I am getting awfully tired of these air raids! . . . . We sat in our “salon” for an hour and made cocoa and then when two bombs were dropped that really sounded as if they were in our street (they weren’t), we went down to the cave where many of the others were. They say, however, that the second floor, where we are, is the very best place for a bomb striking the top of the house does not usually get as low as that, and a bomb going off in the court or street doesn’t go as high. . . . It certainly gives you a queer feeling to sit conversing in front of the fire awaiting your own special bomb. (146–47)
In June 1918, she helped care for wounded Marines at a hospital in Neuilly after the Chateau Thierry campaign and made some grim observations:
Saturday night turned into Sunday morning with the stream absolutely steady—three or four operations all the time. When at about half-past three in the morning someone drew the curtain and opened the window on a marvellous deep violet-blue sky with the trees coal black against it and a fresh breeze, it was more than one could bear with equanimity—so heavenly outside and so horrible inside—all the blood and the hacked-up flesh, and the thought of how each one is going to suffer when he gets out of ether. (184)
Putnam then was assigned to Base Hospital 24 (aka the Tulane Unit) in Limoges. She became a Red Cross searcher, which involved searching for missing servicemen, interviewing the missing’s fellow soldiers, and writing to families with missing loved ones. She wrote enthusiastically, “The ‘searching’ is quite exciting. The first day I came upon a murder and a desertion!” (188). She also visited with the wounded and facilitated refugee matters.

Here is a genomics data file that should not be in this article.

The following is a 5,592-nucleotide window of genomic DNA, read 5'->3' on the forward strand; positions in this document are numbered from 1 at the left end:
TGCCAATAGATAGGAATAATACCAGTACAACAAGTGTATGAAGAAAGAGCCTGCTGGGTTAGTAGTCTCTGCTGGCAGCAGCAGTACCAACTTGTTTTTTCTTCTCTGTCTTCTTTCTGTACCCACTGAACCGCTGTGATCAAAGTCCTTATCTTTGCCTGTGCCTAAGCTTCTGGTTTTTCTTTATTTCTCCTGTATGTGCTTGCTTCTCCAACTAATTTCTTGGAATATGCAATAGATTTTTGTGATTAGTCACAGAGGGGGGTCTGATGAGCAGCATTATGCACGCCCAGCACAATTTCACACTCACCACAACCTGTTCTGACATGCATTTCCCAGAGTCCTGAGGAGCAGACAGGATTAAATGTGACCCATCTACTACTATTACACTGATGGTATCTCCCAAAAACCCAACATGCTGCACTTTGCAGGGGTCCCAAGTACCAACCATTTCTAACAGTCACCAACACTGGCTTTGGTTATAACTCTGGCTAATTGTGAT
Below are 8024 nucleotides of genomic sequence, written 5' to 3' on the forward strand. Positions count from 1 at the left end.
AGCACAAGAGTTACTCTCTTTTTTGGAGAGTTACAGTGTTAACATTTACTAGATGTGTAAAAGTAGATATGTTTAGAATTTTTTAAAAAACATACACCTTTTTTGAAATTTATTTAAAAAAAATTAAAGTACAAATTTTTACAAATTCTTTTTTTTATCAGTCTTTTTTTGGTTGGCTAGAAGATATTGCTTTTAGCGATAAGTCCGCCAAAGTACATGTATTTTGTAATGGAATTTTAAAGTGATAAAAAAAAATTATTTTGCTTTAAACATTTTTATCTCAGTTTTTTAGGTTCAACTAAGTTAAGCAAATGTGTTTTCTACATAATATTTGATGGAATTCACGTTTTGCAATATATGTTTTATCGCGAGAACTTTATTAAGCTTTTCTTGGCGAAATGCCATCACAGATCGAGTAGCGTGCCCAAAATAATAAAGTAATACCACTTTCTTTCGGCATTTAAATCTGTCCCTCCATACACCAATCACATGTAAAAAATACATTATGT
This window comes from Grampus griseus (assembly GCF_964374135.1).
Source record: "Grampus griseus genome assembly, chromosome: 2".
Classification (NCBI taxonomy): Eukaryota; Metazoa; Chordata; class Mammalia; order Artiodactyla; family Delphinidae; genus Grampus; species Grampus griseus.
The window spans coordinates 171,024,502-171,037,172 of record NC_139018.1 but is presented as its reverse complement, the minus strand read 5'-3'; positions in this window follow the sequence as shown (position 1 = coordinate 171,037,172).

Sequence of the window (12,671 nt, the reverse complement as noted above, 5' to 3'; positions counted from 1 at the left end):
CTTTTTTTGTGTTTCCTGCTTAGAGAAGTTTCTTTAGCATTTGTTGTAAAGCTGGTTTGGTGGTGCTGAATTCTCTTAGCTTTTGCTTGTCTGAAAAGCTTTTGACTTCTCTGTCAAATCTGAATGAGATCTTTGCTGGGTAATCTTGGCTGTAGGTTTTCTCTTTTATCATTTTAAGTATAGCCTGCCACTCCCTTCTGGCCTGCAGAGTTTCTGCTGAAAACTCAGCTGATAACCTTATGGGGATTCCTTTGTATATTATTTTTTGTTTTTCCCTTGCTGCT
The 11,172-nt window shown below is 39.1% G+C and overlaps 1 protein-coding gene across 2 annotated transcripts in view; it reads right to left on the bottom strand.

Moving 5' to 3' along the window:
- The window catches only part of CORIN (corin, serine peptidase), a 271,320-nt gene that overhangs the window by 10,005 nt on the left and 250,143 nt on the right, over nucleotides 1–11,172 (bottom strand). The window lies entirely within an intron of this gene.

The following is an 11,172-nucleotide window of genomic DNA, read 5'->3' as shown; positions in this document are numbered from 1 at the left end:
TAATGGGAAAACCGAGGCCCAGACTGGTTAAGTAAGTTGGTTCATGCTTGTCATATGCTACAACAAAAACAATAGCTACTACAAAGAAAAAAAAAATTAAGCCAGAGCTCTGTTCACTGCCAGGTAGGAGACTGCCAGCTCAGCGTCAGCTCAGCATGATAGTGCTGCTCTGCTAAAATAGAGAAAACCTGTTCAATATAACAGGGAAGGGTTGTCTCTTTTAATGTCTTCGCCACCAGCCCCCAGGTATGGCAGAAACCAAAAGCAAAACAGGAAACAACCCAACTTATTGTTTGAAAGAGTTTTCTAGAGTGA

She sailed for home in September 1918 and returned to the Air Service in late 1918. In 1922, she worked as a secretary to the dean of Harvard Medical School. She married physician Monroe Anderson McIver in 1923; they later had two children, Elizabeth and Marian, and lived in the Cooperstown, NY, area.
Today marks the centenary of the U.S. entry into World War I. Here are a few American women’s reactions at the time about this development.
On a visit to England in 1915, Ohio-born actress Elsie Janis had sung for British wounded. She wrote in The Big Show (xi), “I was never really happy again until April 7, 1917, when America stepped in to take her share of the burden and glory of the world.” She headed off to France in 1918 to entertain the AEF for six months.
Wrote Boston native Amy Owen Bradley, an American Fund for French Wounded motor driver, from Quimper, France, on 8 April 1917:
Above the “Mairie” opposite, a huge French flag flung out. Under it were the flags of all the Allies, and in the middle, taller than all the others, our own beloved stars and stripes, floating in the breeze. . . .[We] asked for the Mayor’s secretary . . . we, as Americans, thanked him, for America, for putting our flag with the others, where for so long we had wanted it to be. (Back of the Front in France 26)
New Jersey-born refugee worker Esther Sayles Root wrote similarly from Paris on the same day:
The long-waited-for news of our actually going to war had rejoiced us all yesterday, but it was more thrilling than we ever could have imagined to drive past the big French Administration Buildings and see the Stars and Stripes waving with the other Allies’ flags in the Easter sunshine! To be one of the Allies at last! To have our flag and the French flag flying side by side as they should be, to have our great country wake up and fight its own fight—it is not only Easter but Thanksgiving to-day. (Over Periscope Pond 131)